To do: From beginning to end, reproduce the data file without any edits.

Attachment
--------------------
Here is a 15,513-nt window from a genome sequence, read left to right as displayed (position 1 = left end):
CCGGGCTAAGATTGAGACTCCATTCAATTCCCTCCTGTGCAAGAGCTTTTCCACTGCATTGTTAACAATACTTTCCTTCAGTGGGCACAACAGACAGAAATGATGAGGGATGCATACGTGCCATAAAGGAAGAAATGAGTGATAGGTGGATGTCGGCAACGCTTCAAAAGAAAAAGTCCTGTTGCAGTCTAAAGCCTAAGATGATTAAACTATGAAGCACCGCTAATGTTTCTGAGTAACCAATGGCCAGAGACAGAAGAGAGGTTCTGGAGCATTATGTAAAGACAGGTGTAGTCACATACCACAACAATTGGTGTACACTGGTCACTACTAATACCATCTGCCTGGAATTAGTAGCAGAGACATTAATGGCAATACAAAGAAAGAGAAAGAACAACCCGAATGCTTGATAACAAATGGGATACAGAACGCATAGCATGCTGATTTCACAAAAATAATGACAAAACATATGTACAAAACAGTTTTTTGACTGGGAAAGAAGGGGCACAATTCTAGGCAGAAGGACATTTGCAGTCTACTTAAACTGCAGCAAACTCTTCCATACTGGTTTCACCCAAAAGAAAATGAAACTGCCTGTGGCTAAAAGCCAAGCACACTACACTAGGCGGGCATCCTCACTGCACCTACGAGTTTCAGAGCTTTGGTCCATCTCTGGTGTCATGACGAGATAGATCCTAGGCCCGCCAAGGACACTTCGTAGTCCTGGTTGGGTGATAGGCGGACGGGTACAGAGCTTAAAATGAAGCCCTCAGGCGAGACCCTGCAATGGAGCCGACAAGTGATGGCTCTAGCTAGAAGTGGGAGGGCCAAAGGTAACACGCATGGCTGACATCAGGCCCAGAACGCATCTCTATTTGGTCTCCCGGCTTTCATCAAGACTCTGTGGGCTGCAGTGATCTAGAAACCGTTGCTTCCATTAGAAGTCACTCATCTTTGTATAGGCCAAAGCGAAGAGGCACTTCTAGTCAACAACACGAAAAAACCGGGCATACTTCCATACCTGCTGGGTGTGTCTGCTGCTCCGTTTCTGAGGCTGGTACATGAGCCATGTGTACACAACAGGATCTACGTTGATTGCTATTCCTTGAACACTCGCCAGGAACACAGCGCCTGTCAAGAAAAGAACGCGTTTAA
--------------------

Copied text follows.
Here is a 15,513-nt window from a genome sequence, read left to right as displayed (position 1 = left end):
CCGGGCTAAGATTGAGACTCCATTCAATTCCCTCCTGTGCAAGAGCTTTTCCACTGCATTGTTAACAATACTTTCCTTCAGTGGGCACAACAGACAGAAATGATGAGGGATGCATACGTGCCATAAAGGAAGAAATGAGTGATAGGTGGATGTCGGCAACGCTTCAAAAGAAAAAGTCCTGTTGCAGTCTAAAGCCTAAGATGATTAAACTATGAAGCACCGCTAATGTTTCTGAGTAACCAATGGCCAGAGACAGAAGAGAGGTTCTGGAGCATTATGTAAAGACAGGTGTAGTCACATACCACAACAATTGGTGTACACTGGTCACTACTAATACCATCTGCCTGGAATTAGTAGCAGAGACATTAATGGCAATACAAAGAAAGAGAAAGAACAACCCGAATGCTTGATAACAAATGGGATACAGAACGCATAGCATGCTGATTTCACAAAAATAATGACAAAACATATGTACAAAACAGTTTTTTGACTGGGAAAGAAGGGGCACAATTCTAGGCAGAAGGACATTTGCAGTCTACTTAAACTGCAGCAAACTCTTCCATACTGGTTTCACCCAAAAGAAAATGAAACTGCCTGTGGCTAAAAGCCAAGCACACTACACTAGGCGGGCATCCTCACTGCACCTACGAGTTTCAGAGCTTTGGTCCATCTCTGGTGTCATGACGAGATAGATCCTAGGCCCGCCAAGGACACTTCGTAGTCCTGGTTGGGTGATAGGCGGACGGGTACAGAGCTTAAAATGAAGCCCTCAGGCGAGACCCTGCAATGGAGCCGACAAGTGATGGCTCTAGCTAGAAGTGGGAGGGCCAAAGGTAACACGCATGGCTGACATCAGGCCCAGAACGCATCTCTATTTGGTCTCCCGGCTTTCATCAAGACTCTGTGGGCTGCAGTGATCTAGAAACCGTTGCTTCCATTAGAAGTCACTCATCTTTGTATAGGCCAAAGCGAAGAGGCACTTCTAGTCAACAACACGAAAAAACCGGGCATACTTCCATACCTGCTGGGTGTGTCTGCTGCTCCGTTTCTGAGGCTGGTACATGAGCCATGTGTACACAACAGGATCTACGTTGATTGCTATTCCTTGAACACTCGCCAGGAACACAGCGCCTGTCAAGAAAAGAACGCGTTTAA